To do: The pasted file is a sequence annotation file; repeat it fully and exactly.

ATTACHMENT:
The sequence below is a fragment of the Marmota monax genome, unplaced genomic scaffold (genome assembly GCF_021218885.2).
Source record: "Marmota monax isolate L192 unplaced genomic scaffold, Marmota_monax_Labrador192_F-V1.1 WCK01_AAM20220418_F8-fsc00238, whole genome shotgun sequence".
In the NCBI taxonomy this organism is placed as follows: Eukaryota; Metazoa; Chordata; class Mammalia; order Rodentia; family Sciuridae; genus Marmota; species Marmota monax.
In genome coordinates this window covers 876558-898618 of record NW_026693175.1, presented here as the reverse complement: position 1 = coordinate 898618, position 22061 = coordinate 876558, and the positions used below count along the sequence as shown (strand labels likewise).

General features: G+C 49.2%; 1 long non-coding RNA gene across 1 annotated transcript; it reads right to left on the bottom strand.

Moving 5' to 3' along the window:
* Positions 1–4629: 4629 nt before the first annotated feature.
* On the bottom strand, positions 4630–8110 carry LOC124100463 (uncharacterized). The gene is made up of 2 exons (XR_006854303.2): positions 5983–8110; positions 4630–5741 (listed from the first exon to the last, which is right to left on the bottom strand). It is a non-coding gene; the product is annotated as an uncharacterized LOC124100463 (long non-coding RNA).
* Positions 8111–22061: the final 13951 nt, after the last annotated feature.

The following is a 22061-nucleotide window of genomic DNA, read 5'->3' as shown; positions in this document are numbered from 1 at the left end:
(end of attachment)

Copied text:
The sequence below is a fragment of the Marmota monax genome, unplaced genomic scaffold (genome assembly GCF_021218885.2).
Source record: "Marmota monax isolate L192 unplaced genomic scaffold, Marmota_monax_Labrador192_F-V1.1 WCK01_AAM20220418_F8-fsc00238, whole genome shotgun sequence".
In the NCBI taxonomy this organism is placed as follows: Eukaryota; Metazoa; Chordata; class Mammalia; order Rodentia; family Sciuridae; genus Marmota; species Marmota monax.
In genome coordinates this window covers 876558-898618 of record NW_026693175.1, presented here as the reverse complement: position 1 = coordinate 898618, position 22061 = coordinate 876558, and the positions used below count along the sequence as shown (strand labels likewise).

General features: G+C 49.2%; 1 long non-coding RNA gene across 1 annotated transcript; it reads right to left on the bottom strand.

Moving 5' to 3' along the window:
* Positions 1–4629: 4629 nt before the first annotated feature.
* On the bottom strand, positions 4630–8110 carry LOC124100463 (uncharacterized). The gene is made up of 2 exons (XR_006854303.2): positions 5983–8110; positions 4630–5741 (listed from the first exon to the last, which is right to left on the bottom strand). It is a non-coding gene; the product is annotated as an uncharacterized LOC124100463 (long non-coding RNA).
* Positions 8111–22061: the final 13951 nt, after the last annotated feature.

The following is a 22061-nucleotide window of genomic DNA, read 5'->3' as shown; positions in this document are numbered from 1 at the left end: